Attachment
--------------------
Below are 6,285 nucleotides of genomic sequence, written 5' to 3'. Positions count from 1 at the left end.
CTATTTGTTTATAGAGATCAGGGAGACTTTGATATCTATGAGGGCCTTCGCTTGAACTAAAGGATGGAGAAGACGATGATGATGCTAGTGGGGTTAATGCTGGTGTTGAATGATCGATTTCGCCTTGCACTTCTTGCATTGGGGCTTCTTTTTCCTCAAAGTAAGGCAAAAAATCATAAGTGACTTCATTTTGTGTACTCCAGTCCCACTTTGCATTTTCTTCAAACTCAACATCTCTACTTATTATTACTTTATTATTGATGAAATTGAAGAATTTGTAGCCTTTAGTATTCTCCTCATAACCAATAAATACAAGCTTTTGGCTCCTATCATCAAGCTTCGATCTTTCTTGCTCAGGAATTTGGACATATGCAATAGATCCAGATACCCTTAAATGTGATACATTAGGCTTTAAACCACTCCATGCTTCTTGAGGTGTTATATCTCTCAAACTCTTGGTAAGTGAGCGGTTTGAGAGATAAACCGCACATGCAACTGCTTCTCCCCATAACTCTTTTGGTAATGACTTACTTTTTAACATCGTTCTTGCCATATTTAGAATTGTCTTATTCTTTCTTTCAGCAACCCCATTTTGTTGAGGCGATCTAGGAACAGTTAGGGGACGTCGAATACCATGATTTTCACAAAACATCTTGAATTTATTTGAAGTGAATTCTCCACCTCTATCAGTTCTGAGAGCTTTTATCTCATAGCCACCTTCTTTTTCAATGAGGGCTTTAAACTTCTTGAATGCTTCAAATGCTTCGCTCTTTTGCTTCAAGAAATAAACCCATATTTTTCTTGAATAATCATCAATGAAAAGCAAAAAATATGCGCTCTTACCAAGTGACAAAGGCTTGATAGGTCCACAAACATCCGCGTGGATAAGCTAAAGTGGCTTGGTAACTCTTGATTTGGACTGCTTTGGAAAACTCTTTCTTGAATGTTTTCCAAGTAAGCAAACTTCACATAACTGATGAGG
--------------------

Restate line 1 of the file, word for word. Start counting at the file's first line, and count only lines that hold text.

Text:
Below are 6,285 nucleotides of genomic sequence, written 5' to 3'. Positions count from 1 at the left end.